2-Personal choice and commitment:  Everyone must see something in the leader or environment that compels them to recommit to their job. Each person has a choice. It is the leader’s responsibility to gain the trust of the team.  Each person’s commitment to the group will have a positive compounding effect and help change the culture.  It is a one-event at a time process.  It takes time to change the culture of a government organization.  I benefited from being a new sign of hope for the team.  I didn’t expect to see immediate changes, but I offer them hope for a better future and a new organization.  No one will change on command; it is an individual process, and it happens only if the individual chooses to do so.  Getting buy-in is vital to the transformation process.  

There are a few examples of organizations that have a collaborative culture.  One of them is Chick-A-Filet.  Just visit their drive-through and experience a happy culture.  I don’t usually eat fast food but became curious after hearing a speaker talk about the company’s leadership and their effort to create a collaborative culture. 

3-Communication: Communication is essential in any change process, especially when you strive to have a culture where collaboration is at the center of all success.  Communicating freely in all directions within the organization is necessary to develop an environment of cooperation, trust, and excellence.  It is an excellent idea to provide communication training to make interactions more significant, given the diversity of personalities and backgrounds.  When people understand how to communicate more effectively with others, they can develop better relationships.  One way to help people identify how to communicate with others with different personalities is to offer them the opportunity to take an assessment, whether DISC, Whole Brain, or any other.  The appraisal’s objective is not to pigeon-hole the person into their style, but to offer recommendations on how to best blend their style to more effectively communicate with people with a different personality profile.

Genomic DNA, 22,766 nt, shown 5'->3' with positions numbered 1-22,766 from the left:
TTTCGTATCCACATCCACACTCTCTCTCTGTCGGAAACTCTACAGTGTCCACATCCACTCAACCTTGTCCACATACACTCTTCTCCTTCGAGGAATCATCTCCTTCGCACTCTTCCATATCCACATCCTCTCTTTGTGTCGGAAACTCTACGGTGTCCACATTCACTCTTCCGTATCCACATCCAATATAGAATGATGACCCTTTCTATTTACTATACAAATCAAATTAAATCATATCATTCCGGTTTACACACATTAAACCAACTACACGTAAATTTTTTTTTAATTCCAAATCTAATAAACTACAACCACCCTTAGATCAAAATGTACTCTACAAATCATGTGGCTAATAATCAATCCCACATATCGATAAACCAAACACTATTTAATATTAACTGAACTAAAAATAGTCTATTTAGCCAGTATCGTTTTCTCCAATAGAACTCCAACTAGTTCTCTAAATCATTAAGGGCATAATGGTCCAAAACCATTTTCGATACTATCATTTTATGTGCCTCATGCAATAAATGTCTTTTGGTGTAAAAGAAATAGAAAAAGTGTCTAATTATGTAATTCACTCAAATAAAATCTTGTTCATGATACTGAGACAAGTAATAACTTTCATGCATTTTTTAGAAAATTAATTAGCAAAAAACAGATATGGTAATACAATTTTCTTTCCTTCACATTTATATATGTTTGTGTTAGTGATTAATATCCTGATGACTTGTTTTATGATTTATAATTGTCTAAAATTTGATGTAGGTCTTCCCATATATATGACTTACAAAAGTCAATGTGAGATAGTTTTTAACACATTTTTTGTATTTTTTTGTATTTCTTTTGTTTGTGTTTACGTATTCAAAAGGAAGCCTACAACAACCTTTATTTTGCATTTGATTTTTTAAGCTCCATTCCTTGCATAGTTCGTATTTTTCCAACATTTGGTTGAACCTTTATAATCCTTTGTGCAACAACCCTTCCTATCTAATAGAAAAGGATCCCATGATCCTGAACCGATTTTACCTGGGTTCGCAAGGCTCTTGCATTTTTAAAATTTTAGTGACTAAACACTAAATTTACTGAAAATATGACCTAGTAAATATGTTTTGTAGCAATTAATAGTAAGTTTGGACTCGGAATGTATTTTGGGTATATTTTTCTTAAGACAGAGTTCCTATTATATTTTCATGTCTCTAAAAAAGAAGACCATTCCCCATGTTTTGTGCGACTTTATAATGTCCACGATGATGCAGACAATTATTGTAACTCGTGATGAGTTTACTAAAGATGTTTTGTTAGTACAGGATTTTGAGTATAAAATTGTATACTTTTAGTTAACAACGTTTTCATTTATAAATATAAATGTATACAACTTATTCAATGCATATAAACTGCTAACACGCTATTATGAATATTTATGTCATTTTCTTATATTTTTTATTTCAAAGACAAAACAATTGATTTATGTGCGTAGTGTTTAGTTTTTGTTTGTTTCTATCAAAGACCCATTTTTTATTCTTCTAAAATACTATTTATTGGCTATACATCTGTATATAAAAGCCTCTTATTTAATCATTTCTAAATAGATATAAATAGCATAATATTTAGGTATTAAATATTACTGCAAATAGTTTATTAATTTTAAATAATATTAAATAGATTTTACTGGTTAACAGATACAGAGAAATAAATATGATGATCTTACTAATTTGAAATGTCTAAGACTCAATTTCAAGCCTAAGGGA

To summarize, culture consists of many factors, including personality styles, leadership cues, and the overall environment created overtime.  To change the culture, it takes time and intentional effort by the leader and every individual that makes up the organization.  Showing appreciation for work performed goes a long way to creating a positive environment, which then translates into the service provided to its internal and external customers. Changing the culture also requires the individual commitment of those in the organization, including leadership. Finally, communication is an important factor throughout the change process and maintains the level of collaboration desired by the organization.    The team should communicate in all directions to increase the effectiveness of the team and benefit the organization. Communication is the door to change and, therefore, should be consistent and frequent.

The ABC Strategies for Procurement Transformation

By Lourdes Coss, MPA, CPPO

Change is certain in every aspect of life. A major change or transformation may present some complexities particularly when resources are scarce. In my 27-year government career, I had a chance to test a few strategies. There are some strategies that worked for me whenever I went to a new agency to lead a procurement transformation.  These became my “go to” strategies to initiate the process and show progress in critical areas.  The success of their implementation helped me gain the support for resources needed down the road and accelerate the momentum in the transformation process.